Wednesday, 12th February 2014
RUSI, 61 Whitehall, London, SW1A 2ET
“Everyone is quoting God”: Religion and the Arab Spring
“Everyone is quoting God,” said Shuruq Naguib, speaking about the Arab Spring in the first Westminster Faith Debate of 2014.
The issue for debate was the causes of violent upheaval occurring across the Middle East and North Africa since 2010. The media often present “sectarian” religious division, particularly between Sunni and Shi’a, as the culprit. But are the conflicts really driven by religious animosities? And what can be done to achieve peace?
Taking part in the debate were Bassma Kodmani, director of the Arab Reform Initiative and former head of foreign relations of the Syrian National Council, Toby Matthiesen, Research Fellow in Islamic and Middle Eastern Studies at Cambridge University, Shuruq Naguib, Lecturer in Islamic Studies at Lancaster University, and Jack Straw, former Labour Foreign Secretary and MP for Blackburn. The debate was chaired by Charles Clarke and Linda Woodhead.
Matthiesen began by downplaying the importance of religious belief in the Middle Eastern conflicts. While the media portrays an apocalyptic clash between religious rivals, observers should not be fooled by such “essentialising”. Three events were key to the current unrest: the Iranian Revolution of 1979 which “changed the way the Shi’a saw themselves”, the Iraq War which began in 2003 and redrew the balance of power in the region, and the events of the Arab Spring itself. Insofar as religion was involved, Matthiesen mainly saw it as a political tool used by states and elites.
The manipulation of religious divisions by political regimes was a theme running through the debate. In Dr Kodmani’s view, corrupt rulers have been using religious establishments as a soft security device for decades.
For Naguib, however, a crisis of religious authority, particularly within Sunni Islam, is also a critical factor. She rooted this in postcolonial state-building. Newly independent states with nationalist agendas co-opted religious authorities to bolster support. The result is a crisis of legitimacy for traditional religious authorities. In Naguib’s view, organisations like the Muslim Brotherhood in Egypt are reacting as much against religious elites as against social injustice and political corruption.
This crisis of authority also involves conflict between different generations. Some young people, disillusioned by lack of employment and political voice, turn away from moderate religious figures to those who incite violence. Social media can play an important role here in spreading extreme views.
Woodhead drew parallels with a wider crisis of religious authority affecting all religions. Traditional leaders are questioned or ignored by new generations of believers who have increased access to religious knowledge, particularly through the internet.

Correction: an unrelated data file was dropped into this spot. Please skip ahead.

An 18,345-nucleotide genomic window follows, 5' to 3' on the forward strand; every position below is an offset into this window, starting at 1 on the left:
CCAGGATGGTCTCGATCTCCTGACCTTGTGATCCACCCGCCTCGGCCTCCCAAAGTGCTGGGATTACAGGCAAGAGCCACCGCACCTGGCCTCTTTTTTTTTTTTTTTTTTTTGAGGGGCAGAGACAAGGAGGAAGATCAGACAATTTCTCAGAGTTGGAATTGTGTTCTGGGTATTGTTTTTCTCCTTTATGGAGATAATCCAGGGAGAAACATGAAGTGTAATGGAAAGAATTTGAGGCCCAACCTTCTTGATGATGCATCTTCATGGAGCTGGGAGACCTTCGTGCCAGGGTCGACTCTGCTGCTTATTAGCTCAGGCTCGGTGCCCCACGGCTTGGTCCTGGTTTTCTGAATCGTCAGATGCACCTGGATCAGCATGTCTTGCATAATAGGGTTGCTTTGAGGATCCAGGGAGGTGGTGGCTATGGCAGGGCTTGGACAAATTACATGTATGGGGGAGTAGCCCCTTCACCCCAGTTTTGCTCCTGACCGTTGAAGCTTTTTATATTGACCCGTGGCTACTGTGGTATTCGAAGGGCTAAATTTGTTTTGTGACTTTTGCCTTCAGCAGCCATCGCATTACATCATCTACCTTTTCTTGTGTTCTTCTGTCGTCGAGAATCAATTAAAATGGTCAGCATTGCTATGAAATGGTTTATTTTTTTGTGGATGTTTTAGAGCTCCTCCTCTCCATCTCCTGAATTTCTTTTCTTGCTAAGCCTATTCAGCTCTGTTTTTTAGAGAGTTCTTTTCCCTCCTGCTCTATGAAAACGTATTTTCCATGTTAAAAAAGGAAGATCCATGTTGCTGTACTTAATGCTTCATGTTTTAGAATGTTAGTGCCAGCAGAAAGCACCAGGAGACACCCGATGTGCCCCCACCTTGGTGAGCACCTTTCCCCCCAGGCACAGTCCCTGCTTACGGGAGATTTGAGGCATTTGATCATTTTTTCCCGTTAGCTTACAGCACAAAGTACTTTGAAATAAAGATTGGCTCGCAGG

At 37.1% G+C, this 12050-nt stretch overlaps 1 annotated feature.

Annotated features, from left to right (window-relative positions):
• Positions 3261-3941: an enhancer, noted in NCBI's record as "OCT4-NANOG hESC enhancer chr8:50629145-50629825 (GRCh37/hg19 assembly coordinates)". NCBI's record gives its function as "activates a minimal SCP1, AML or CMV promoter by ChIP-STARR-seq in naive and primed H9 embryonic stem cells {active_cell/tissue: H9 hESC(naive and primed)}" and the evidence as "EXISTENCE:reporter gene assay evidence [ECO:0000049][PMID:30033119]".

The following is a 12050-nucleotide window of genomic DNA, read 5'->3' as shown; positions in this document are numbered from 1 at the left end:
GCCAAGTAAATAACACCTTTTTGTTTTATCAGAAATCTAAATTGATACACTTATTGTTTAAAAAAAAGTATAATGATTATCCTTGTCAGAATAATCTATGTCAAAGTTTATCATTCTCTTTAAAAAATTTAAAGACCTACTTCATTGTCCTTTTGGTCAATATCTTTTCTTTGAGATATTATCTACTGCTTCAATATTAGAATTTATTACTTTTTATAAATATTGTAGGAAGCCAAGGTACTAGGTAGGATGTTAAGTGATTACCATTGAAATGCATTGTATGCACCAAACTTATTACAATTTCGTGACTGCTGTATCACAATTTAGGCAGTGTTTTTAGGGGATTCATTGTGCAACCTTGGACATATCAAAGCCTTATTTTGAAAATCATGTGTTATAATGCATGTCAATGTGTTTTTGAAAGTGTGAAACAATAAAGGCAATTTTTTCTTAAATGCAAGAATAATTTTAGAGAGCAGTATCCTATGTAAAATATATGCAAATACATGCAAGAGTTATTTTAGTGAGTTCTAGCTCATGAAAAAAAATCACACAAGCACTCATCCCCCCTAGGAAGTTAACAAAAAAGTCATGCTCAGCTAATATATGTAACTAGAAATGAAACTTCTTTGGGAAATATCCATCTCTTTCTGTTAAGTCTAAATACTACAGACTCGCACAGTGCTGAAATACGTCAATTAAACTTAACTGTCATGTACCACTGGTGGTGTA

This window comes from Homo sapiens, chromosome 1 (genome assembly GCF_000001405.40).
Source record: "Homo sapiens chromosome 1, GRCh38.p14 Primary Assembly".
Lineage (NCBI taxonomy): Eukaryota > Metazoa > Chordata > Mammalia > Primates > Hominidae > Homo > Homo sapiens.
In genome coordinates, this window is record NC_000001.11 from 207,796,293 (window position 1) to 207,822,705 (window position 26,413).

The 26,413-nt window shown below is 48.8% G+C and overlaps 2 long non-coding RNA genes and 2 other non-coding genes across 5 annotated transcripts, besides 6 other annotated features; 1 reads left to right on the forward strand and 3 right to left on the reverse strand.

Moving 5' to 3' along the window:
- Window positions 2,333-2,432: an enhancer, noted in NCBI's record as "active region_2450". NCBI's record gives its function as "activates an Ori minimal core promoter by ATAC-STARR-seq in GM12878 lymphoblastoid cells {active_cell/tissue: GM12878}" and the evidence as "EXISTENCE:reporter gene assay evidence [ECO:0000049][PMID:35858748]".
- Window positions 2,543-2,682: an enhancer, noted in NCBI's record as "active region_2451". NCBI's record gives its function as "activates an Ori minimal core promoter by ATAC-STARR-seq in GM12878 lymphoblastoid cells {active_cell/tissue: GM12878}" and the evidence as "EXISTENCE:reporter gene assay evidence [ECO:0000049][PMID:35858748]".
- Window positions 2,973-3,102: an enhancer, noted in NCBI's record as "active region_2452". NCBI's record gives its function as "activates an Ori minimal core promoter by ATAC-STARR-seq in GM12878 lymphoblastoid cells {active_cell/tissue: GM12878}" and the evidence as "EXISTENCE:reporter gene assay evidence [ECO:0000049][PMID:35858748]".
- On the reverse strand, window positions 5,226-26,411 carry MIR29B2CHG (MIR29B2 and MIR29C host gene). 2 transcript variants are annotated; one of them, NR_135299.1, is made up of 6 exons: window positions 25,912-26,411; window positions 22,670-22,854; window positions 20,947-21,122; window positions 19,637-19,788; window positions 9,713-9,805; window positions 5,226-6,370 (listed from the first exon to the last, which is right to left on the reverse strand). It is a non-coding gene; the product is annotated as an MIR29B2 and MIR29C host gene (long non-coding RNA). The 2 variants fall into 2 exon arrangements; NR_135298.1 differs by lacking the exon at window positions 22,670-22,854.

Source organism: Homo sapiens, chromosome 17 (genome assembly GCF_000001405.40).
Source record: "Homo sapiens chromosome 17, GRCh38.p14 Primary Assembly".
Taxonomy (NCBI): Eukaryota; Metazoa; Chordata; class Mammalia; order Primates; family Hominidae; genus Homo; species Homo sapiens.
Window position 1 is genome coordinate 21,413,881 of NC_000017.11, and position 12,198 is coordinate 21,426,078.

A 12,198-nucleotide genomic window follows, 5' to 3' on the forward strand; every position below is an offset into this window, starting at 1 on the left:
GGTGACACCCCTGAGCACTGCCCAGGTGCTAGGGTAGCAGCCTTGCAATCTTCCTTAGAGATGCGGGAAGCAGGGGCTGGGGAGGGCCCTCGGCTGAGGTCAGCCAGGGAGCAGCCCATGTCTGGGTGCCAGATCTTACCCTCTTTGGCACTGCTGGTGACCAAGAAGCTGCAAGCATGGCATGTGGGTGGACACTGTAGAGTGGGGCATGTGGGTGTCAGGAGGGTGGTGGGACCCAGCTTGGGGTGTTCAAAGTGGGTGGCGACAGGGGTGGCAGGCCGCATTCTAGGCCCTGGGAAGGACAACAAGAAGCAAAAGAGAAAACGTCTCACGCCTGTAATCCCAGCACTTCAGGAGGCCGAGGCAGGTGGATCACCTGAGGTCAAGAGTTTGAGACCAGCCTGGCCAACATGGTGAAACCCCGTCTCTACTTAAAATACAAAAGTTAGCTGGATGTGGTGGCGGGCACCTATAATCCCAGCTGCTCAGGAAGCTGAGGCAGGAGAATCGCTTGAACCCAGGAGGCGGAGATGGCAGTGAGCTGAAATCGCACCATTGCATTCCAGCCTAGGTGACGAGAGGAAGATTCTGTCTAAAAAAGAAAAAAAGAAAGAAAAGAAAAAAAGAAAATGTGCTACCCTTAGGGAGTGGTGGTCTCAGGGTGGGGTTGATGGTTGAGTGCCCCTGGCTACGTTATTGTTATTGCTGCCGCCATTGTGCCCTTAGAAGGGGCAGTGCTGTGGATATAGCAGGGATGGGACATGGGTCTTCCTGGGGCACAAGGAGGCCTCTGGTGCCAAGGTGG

The question “who speaks for Islam?” is linked to another: “who profits?” According to Matthiesen and Kodmani, religious conflicts have been stoked by corrupt regimes to undermine united opposition against them. In Syria, Kodmani suggested, the persistent threat of the ‘other’ provides justification for the use of violence against society. On a wider scale, sectarian violence offers major regional players the opportunity to assert their influence, with conservative forces from the Gulf monarchies and Iran casting themselves as the defenders of Sunnis and Shi’a respectively. Jack Straw also believed we need to look behind these religious labels to the political rivalries they support.
What should be done? The panel offered two suggestions. For Matthiesen and Kodmani, a stable and lasting solution can only be found through the establishment of democratic societies on the basis of citizenship. For Kodmani, “Secularism provided it is well understood, is the most important principle we need to hold.” She offered the example of Tunisia, which following its Revolution has avoided extensive violence. Whilst one audience member suggested this was to do with economic pragmatism –“there is no such thing as Sharia-compliant tourism” – Kodmani stressed that Tunisia’s achievement was built on existing institutions of civil society lacking in many other countries – including trade unions and women’s groups. She believed that lasting solutions could only be based on equal citizenship, not ethnic or religious belonging.
Naguib and Straw agreed – but for them, the answer must be religious and well as political. Neither doubted that Islam and democracy are compatible. Naguib thought the issue of “Who speaks for Islam” must be resolved, and enduring solutions must have religious legitimacy. Straw suggested that stable religion-state relations have to be worked out in ways appropriate to each country. He reminded us that only a few decades ago religious “sectarians” from Ireland attempted to blow up the Prime Minister’s residence just across the road from where we were sitting. The history of religious conflict in Europe reminds us that stable solutions can take a very long time to evolve.